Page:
In this exciting year of the ‘Arab Spring,’ the Wisconsin and other state budget showdowns, and ‘Occupy Wall Street’ (and Omaha and Lincoln and Kansas City and Chicago and everywhere!), opportunities abound for peace activists to make common cause with allies demanding a more peaceful, just, democratic society.

In addition to the ongoing ‘Occupy Movement,’ there is still time before Congress’s self-imposed December 23 deficit-reduction deadline to demand that the House and Senate preserve Social Security, Medicare and human needs programs and find their budget savings in the gargantuan, $1.2 trillion per year national security budget. (Check out the Peace Action home page at for what you can do.)

Two other important opportunities to publicly make the case for ‘moving the money’ will be coming up next year. The first will be the joint ‘NATO/G-8 Summit’ in Chicago, where the international ‘military-industrial-political complex’ has already linked the issues of both militarism and the economy for us! Peace Action, along with local, national and international allies, will organize an educational conference and street actions demanding an end to NATO and U.S. war-making and a more just, equitable global economy.

Finally, next year’s election campaign will present us with a prime opportunity to press candidates for all levels of government to move the money from war and militarism to jobs, human and environmental needs. Our ‘Peace Voter’ campaign will help give activists the tools to make the most of this chance—from candidate briefings and endorsements and bird-dogging to voter guides, voter registration, education and Get out the Vote (GOTV) efforts. President Obama’s and the Democratic Party’s vulnerability (over 80 percent of registered Democrats want to end the wars) matches up very well with our strength in the peace movement’s grassroots base… Not that we are all Democrats—we certainly are not… But we have many connections with grassroots Democratic activists and structures.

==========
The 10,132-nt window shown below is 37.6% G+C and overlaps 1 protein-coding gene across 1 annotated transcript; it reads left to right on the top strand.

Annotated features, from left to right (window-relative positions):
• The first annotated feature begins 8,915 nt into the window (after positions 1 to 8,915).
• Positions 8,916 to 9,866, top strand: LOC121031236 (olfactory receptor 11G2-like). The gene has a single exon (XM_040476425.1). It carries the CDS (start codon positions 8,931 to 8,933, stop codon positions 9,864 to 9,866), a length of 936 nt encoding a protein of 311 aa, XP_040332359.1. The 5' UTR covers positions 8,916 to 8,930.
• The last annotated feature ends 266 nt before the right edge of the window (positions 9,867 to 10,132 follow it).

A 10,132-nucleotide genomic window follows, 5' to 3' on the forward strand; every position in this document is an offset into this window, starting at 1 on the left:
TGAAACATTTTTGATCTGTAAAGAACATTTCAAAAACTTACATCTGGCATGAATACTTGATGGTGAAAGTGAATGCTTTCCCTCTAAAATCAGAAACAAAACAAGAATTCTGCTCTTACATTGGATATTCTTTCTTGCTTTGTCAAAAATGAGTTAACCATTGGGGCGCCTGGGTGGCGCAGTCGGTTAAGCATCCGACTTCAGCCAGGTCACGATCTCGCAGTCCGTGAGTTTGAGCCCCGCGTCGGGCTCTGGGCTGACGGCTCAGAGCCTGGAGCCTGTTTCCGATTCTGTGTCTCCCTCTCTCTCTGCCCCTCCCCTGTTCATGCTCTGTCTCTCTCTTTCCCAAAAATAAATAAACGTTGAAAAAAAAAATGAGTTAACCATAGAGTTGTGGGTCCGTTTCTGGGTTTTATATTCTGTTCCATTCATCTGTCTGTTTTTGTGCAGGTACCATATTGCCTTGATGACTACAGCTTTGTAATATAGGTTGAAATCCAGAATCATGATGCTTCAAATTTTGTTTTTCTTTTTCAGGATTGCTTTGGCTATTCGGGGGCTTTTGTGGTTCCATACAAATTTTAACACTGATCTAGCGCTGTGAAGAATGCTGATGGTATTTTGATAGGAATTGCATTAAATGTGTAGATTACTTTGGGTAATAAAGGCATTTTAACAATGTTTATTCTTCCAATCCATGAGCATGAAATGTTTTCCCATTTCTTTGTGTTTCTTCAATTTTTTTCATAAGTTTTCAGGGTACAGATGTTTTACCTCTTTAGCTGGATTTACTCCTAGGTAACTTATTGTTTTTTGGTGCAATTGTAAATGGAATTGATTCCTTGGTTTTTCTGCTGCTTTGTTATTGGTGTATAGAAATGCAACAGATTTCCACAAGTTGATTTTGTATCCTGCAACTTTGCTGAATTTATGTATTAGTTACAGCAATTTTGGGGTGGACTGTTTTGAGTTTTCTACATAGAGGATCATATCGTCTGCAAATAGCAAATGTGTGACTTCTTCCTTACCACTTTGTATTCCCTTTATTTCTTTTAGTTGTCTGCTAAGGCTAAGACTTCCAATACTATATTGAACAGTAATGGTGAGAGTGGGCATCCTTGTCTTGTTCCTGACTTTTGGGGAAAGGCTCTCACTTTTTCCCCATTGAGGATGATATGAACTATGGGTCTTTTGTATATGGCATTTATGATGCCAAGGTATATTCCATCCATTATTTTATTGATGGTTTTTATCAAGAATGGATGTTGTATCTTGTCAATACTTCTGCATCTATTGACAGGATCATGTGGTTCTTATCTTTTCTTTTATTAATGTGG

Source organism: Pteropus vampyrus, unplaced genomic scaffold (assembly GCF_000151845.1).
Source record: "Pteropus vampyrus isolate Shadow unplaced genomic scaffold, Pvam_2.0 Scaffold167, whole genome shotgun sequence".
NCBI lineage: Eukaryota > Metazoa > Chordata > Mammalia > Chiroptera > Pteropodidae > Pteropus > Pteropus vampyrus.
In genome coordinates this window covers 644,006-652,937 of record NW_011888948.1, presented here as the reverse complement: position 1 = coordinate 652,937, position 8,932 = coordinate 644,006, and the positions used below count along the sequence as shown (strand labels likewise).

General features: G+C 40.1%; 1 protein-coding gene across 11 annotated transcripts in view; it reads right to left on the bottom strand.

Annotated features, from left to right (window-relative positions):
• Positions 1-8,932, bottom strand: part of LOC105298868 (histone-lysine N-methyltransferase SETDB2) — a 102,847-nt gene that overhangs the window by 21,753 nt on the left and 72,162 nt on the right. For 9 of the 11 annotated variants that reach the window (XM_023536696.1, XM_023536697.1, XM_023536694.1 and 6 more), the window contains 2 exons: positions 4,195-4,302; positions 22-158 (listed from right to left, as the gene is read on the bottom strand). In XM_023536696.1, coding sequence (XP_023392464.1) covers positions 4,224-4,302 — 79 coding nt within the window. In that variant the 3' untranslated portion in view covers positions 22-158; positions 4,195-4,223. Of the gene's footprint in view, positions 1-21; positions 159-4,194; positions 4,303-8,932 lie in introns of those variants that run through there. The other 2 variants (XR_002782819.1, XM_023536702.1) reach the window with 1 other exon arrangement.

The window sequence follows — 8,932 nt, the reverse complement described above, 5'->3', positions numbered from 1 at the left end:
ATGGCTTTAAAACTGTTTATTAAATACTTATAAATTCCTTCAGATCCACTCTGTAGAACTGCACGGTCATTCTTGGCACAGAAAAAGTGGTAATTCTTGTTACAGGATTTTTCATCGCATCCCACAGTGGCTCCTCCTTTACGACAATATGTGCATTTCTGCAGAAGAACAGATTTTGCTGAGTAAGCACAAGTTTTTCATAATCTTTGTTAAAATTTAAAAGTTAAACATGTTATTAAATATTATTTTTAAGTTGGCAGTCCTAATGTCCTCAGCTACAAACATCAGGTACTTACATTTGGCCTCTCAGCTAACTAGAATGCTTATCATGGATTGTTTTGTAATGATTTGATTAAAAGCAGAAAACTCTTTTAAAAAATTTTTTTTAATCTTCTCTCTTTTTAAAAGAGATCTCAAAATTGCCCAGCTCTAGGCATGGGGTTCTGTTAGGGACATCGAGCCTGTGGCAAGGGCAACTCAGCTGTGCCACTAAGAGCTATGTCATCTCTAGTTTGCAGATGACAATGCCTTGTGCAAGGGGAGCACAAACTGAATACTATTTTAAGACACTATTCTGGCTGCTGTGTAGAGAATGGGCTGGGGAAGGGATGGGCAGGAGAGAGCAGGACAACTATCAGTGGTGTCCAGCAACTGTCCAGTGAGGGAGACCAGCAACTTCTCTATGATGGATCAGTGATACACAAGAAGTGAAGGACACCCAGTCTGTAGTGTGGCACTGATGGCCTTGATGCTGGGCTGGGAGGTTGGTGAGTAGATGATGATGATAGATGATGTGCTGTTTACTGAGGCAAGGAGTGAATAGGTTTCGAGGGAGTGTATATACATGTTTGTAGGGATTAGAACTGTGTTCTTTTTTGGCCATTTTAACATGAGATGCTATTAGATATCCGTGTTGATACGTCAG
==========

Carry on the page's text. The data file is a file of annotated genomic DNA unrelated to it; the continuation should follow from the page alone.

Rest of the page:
Ending the wars, cutting military spending, abolishing nuclear weapons and creating a more just society are all central to Peace Action’s mission. But so is recognizing and framing a larger vision of the historic moment we inhabit—and the opportunities it provides. I like the framework Norwegian Peace Studies expert Johann Galtung uses: the Decline of the U.S. Empire, and the Flowering of the U.S. Republic.

All empires have ended. All of them. It’s our job to help end the U.S. Empire as quickly and nonviolently as possible, and to use the resources freed up (a ‘Peace Dividend’ if you will) to help empower people to create the flowering republic—peaceful, equitable, sustainable and just—that comes in the Empire’s demise.

A few years ago, a dinner table conversation with my children (now aged 17 and 13) revealed that they thought the United States is always at war. And why wouldn’t they think that, as it’s certainly been the case for nearly all their lives (and frankly for the majority of our country’s history)? It’s unacceptable to me that children in this country, or in Iraq, Afghanistan, Palestine, Congo, Somalia or anywhere, should have to live with that expectation—or even worse, that daily reality. For their futures, we cannot continue on the unsustainable path we are currently on.

As the great nonviolent activist A.J. Muste taught us, “There is no way to peace. Peace is the way.” Let’s jump at this opportunity and get a move on.